Reviewing the Situation with Lena Davis
Lena has been a music producer, writer and Personal Manager; a photographer and journalist and, over thirty years ago, got together with Caroline Scattergood to create the Caring & Sharing Trust to bring music, hope and love into the lives of people with learning disabilities and their families from throughout Northamptonshire.
Paul O’Grady excels at so many things his talent as a writer is often overlooked. When so much of celebrity writings are obviously ghost written (thanks to the wonderful Katie Price cheerfully admitting she hadn’t got round to reading all of her own best sellers!) Paul has a real and personal aptitude that makes for wonderful reading.
I have read all four previous volumes of his autobiography but “Paul O’Grady’s County Life” (Bantam Press £20.00) is something completely different.
If you love the country and are wild about animals, gardening and even cookery then this is the book for you. It gives glimpses into Paul’s home life and a bit about his show business life – but most of all it is a personal look into the very soul of a genuinely lovely man.
The book itself is a beautiful production designed to lift your heart. Even when you have finished reading the volume it will do you good to just to flick through the pages.
“Thinking Outside the Brainbox” (Floris Books £20.00) has been translated by Philip Mees from Arie Bos’s original Dutch.
It is one of a continuous stream of attempts by neuroscientists, philosophers and even spiritual folk to understand why we human beings are so peculiar. Why do our brains send us different and confusing messages? Why, when we know our life span is so brief, do we do and say nasty things to ourselves and others? The list of questions go on and on. My question is, why do these experts believe the brain is so important when its functions are so easily altered by pain, love, desire, health, drugs, alcohol, religious fervour, etc.?
In fact, those of us who share our lives with people born with a learning disability often find our friends are considerably nicer than ourselves. Maybe when my mother used to refer to me as a “brain box” she wasn’t being as complimentary as I thought!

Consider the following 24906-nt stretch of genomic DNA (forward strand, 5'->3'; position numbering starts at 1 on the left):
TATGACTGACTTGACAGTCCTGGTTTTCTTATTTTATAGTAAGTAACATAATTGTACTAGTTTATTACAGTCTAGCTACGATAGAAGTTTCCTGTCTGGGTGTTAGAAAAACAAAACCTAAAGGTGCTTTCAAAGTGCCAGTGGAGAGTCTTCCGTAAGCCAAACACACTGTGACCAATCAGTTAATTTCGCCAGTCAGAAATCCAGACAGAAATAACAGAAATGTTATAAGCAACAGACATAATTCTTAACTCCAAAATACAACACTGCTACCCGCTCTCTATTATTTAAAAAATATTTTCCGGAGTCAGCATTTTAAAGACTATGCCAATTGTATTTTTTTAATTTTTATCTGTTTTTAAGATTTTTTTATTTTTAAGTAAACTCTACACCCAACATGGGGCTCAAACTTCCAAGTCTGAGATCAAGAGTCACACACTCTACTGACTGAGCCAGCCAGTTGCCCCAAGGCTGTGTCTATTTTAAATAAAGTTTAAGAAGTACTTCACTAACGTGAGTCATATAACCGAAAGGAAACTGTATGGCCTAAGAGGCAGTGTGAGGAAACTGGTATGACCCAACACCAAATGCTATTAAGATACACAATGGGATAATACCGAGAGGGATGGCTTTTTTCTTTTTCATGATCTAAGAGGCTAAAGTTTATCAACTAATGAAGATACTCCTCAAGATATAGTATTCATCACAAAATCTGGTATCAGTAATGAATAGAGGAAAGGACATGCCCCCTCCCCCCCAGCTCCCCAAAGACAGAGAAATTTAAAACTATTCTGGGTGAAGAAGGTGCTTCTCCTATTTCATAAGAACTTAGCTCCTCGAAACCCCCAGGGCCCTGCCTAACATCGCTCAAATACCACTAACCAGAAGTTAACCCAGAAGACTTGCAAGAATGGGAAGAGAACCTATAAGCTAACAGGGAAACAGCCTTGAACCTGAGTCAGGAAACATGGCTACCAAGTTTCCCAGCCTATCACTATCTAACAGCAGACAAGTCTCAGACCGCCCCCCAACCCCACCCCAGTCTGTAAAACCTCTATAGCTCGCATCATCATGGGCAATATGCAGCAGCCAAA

Arie Bos argues that we’re more than just some kind of biological computer. Who’s arguing?
One undeniable fact of life is that most of us are completely bewildered as to the whys and wherefores of our actions. Just trying to make sense of one particular action we nearly all have in common is Lee De-Wit in his book “What’s Your Bias? – The Surprising Science of Why We Vote the Way We Do” (published by Elliott & Thompson Ltd £12.99)
Lee is a psychologist and neuroscientist who has studied and worked at so many leading universities in the UK and Europe that he must undeniably know his stuff. What’s more, he also knows how to write and makes the whole subject really interesting and pertinent.
Many of us find it very difficult to have a cut-and-dried attitude to supporting one particular political party. Hence the ongoing feeling that a new political party needs to be formed. The lack of support amongst politicians for this notion is probably down to the memories regarding the rise, followed by the fall of the Liberal Democrats.
Actually, “What’s Your Bias?” makes for fascinating ideas presented by a rather good writer. The publishers claim that you should read this book if you want to know more about yourself, your friends and family or the bigger political picture. I couldn’t agree more.